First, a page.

The electric vehicle maker and its CEO face unprecedented attacks on a flagship product for their future.
But usually these attacks come from other car manufacturers and are mainly intended to indicate that the electric vehicle sector is not just about the brand with the T logo and the Model S, Model 3, Model Y and Model X, the four vehicles currently produced and sold by Tesla.
Attacks by other automotive groups and their executives often also have the merit of shining the spotlight on their perpetrators, which is a good promotional tool for the companies in question. So it’s no surprise that Musk and Tesla ignore them.
However, the billionaire and his company have been facing an unprecedented adversary for several days, whose attacks are likely to tarnish the reputation of their product of the future: the driver-assistance system.
Early FSD Beta ‘Has Many Known Issues’
This system known as Autopilot comes in two options in Tesla cars: there is Enhanced Autopilot (EAP) which is the standard option and costs $6,000. And there is the more advanced option called Full Self driving, or FSD, which costs $12,000 but as of September 5 it will be $15,000, Musk recently said.
Tesla also offers a very small core of vehicle owners an ultra-advanced option called FSD Beta. The 1,000 or so people (often the group’s employees) have access to advanced functionalities and agree to inform the car manufacturer of any bugs and incidents encountered. The goal is to help improve the technology.
“Early beta has many known issues. The reason we release it to a limited number of cars is to discover unknown issues,” Musk clarified on August 24 when responding to a criticism from a Tesla investor who complained about the difficulties encountered with FSD Beta.
None of the three available options make Tesla cars autonomous. FSD is, however, seen by Tesla and Musk as the holy grail for the self-driving car that the billionaire has promised to deliver by the end of the year.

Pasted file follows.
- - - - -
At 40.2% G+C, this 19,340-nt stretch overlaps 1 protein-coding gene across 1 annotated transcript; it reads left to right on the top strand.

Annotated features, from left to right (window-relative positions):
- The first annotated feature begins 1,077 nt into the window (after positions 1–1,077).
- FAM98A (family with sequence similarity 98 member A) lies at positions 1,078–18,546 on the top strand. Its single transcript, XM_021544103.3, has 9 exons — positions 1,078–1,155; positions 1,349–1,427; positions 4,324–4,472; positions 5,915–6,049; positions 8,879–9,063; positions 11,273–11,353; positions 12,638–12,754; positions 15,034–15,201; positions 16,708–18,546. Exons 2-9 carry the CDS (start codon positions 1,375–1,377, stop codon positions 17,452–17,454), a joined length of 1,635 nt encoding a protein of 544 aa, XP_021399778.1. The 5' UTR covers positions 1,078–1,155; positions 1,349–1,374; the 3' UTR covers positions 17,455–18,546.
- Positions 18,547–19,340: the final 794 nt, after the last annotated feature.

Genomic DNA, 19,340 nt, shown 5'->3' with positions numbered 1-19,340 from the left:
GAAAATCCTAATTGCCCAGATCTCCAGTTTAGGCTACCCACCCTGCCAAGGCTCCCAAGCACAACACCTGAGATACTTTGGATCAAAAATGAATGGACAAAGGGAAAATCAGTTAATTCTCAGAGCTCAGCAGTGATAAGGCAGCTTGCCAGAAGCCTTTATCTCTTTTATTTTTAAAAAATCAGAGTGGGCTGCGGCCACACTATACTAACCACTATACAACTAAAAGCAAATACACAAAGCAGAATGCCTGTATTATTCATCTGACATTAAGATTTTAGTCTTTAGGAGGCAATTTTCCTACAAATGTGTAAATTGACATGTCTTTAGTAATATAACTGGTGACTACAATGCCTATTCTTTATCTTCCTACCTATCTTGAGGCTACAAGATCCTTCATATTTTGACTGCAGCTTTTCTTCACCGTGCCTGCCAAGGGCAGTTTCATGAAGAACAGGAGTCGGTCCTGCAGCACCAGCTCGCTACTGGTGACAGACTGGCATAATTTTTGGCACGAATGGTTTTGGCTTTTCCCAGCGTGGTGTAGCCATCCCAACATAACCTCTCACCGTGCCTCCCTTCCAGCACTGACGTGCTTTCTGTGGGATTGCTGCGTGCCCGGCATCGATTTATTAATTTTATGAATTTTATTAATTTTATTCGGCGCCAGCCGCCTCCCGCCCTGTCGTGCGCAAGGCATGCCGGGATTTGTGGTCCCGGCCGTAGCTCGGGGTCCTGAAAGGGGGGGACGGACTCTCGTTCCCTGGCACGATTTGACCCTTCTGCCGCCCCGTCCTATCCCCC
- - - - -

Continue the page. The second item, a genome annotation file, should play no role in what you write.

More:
“2 main goals this year: Starship to orbit, FSD wide release,” the tech entrepreneur reiterated on August 22.
‘Worst Commercial Software’
But this objective is threatened by an advocacy group The Dawn Project, founded by Dan O’Dowd, the CEO of Green Hills Software, which recently launched a very critical campaign against Tesla and the FSD.
In a commercial broadcast on TV stations across the country the Dawn Project through O’Dowd’s voice claims that FSD “is the worst commercial software I’ve ever seen”.
“A hundred thousand Tesla drivers are already using Full Self-Driving on public roads. I’m Dan O’Dowd. I’m a safety engineer. And Tesla Full Self-Driving is the worst commercial software I’ve ever seen — tell Congress to shut it down.”
“Our new safety test of @ElonMusk’s Full Self-Driving Teslas discovered that they will indiscriminately mow down children,” O’Dowd also alleged in a tweet.
His advocacy group therefore is calling on regulators and Congress to shut down FSD until Musk and Tesla demonstrate that their cars equipped with the system won’t mow children down. Indeed, the video shot by the group shows Tesla cars mowing down a child-mannequin in a closed test track.
The campaign has garnered massive backlash from Tesla and Musk fans who have taken to social media to defend the company and its technology. Some Tesla customers have even shot videos showing them in their Tesla with FSD on. Once the vehicle is in motion, it is seen avoiding a child, often the child of the owner of the car. YouTube has removed these videos considering that they violate its content policy, CNBC reported.
Aware that O’Dowd’s campaign is doing damage given the interactions on social media, Tesla has just counterattacked by launching a cease-and-desist letter to The Dawn Project in which the electric vehicle manufacturer says that the campaign is misinformation and that the so-called tests performed by O’Dowd are a misrepresentation of its technology. Consequently, Tesla is asking O’Dowd, among other things, to withdraw the tv ad, to issue a public retraction, to reveal the sources of funding for this campaign or risk being sued.
“It has come to our attention that you, personally, and The Dawn Project have been disparaging Tesla’s commercial interests and disseminating defamatory information to the public regarding the capabilities of Tesla’s Full Self Driving (FSD) (Beta) technology,” Tesla wrote in its cease-and-desist letter.
The WashingPost was first to report about Tesla’s threat to sue The Dawn Project.
This campaign comes at a bad time for Tesla as the National Highway Traffic Safety Administration (NHTSA) is investigating FSD after numerous crashes. The California DMV has accused Tesla of false advertising where its driver-assistance systems are concerned.
“Master Scammer Musk threatens to sue me over a tv ad,” O’Dowd reacted on Twitter. “Turns out Mr. free speech absolutist is just another crybaby hiding behind his lawyer’s skirt. Guess I hurt his wittle feewings. Now the coward @elonmusk lashes out, sending pawns to fight his fight.”
In a tweet posted Aug. 25, Musk called O’Dowd “crazy.”
O’Dowd is CEO of Green Hills Software, a company that helps industry groups improve the security of their technologies by flushing out bugs and other security flaws. Its automotive customers include Tesla rivals Ford (F) – Get Ford Motor Company Report, Toyota (TM) – Get Toyota Motor Corporation Report and Mobileye.